Chorus v Telecom

July 28th, 2014 at 4:03 pm by David Farrar

Stuff reports:

Chorus has returned fire over a complaint Telecom laid with the Commerce Commission over a new copper broadband product.

Telecom said Chorus planned to impose an “artificial cap” of 250 kilobits-per-second on the average throughput of its regulated copper broadband service in order to make new “premium” products it announced in May more attractive.

Telecom said the move would significantly degrade the performance of regulated copper broadband services, the price of which is set by the Commerce Commission.

It has laid a complaint against Chorus, saying the proposals breached the Telecommunications Act and were also a “breach of good faith”.

The commission said it would investigate the complaint and revealed CallPlus had also voiced concerns about Chorus’ changes.

This shows what a good idea it was to separate Telecom and Chorus. In the old days, this may have just happened without dissent. It is a good thing to have the interests of the largest competitive provider separate to the interests of the monopoly infrastructure provider.

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Telecom goes uncapped

April 23rd, 2014 at 2:00 pm by David Farrar

Stuff reports:

Telecom has launched a range of “unlimited” broadband plans which do away with monthly data caps.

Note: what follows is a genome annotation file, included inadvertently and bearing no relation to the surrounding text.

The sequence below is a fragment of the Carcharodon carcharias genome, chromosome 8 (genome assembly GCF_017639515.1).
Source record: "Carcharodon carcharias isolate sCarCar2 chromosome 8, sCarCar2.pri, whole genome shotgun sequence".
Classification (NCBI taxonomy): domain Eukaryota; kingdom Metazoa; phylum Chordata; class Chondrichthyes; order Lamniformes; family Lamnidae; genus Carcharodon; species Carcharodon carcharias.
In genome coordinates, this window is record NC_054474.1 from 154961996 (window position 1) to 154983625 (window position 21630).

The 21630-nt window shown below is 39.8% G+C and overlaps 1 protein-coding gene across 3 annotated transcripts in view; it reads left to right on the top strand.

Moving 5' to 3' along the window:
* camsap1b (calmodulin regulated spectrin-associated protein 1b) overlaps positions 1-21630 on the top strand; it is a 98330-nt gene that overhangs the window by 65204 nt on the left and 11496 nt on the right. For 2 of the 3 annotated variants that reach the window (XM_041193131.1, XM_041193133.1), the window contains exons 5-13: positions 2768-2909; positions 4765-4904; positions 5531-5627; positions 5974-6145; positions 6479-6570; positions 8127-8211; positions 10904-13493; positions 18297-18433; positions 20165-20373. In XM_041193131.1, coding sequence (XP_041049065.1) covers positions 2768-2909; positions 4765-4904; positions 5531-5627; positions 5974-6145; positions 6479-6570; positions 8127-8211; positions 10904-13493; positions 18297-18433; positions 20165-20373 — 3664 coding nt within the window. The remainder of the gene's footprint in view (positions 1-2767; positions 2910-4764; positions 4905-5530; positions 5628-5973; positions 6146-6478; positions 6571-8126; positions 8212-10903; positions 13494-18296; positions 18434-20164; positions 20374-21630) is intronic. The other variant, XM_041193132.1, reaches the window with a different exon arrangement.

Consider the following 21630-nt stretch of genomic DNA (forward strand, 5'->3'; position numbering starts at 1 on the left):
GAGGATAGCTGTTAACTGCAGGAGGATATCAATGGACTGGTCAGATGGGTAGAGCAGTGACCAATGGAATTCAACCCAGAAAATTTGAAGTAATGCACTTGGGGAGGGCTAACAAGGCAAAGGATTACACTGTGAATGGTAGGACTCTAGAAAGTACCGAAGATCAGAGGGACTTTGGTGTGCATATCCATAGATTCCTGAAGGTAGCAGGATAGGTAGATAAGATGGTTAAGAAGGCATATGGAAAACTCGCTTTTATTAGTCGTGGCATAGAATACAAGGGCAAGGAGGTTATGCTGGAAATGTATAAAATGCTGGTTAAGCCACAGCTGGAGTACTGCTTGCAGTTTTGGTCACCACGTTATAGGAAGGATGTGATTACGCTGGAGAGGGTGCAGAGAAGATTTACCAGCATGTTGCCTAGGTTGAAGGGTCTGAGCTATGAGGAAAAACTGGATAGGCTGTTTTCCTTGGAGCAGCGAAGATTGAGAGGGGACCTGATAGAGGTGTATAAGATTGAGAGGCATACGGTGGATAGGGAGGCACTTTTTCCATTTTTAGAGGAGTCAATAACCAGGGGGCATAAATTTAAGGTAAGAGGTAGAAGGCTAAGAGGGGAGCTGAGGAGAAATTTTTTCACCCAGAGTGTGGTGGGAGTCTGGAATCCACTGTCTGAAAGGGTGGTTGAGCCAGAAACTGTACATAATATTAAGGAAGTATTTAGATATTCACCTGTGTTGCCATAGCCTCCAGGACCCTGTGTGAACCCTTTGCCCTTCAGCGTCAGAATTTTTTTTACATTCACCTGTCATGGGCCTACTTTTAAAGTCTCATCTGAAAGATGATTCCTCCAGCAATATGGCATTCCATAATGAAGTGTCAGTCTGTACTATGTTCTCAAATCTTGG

The plans start from $109 a month on copper-based ADSL and entry-level fibre “ultrafast broadband” services. A $10 discount applies if customers also have an “ultra mobile” plan with the company.

Telecom is also offering uncapped broadband on VDSL copper connections for $119 a month and on 100 megabit-per-second fibre connections for $139 a month.

Retail boss Chris Quin said Telecom might manage traffic from customers who took up the plans, “particularly at peak times”, by prioritising time-sensitive services such as Skype, internet television streaming and online gaming over other services.

This would ensure “the best experience possible for the greatest number of users”, Quin said.

Some smaller internet providers including Slingshot and Orcon also offer uncapped broadband plans, though major rival Vodafone does not.

This is a very welcome move. Having the largest ISP offer some uncapped plans should see many other ISPs do the same. Good to see Telecom taking the initiative – as they also did with mobile roaming rates.

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Telecom to Spark

February 21st, 2014 at 2:00 pm by David Farrar

Telecom have announced they are changing their name to Spark. This is a bold but risky move.

Telecom is a very well known brand in New Zealand. For quite long periods of time, the brand was fairly negative, but in recent times has been quite positive. Ditching such an established brand is risky.

However they are now a competitive retailer, not a utility company. The new brand can be a good way to move on from their historic role, and be seen as an exciting new company. Vodafone’s brand has slipped in recent years, so the opportunity is there to do well.

Also of interest is this, as reported by the Herald:

Telecom also announced this morning it was moving into the internet TV market, with what it describes as “a standalone and high-quality internet TV brand, ShowmeTV,” which will launch later this year.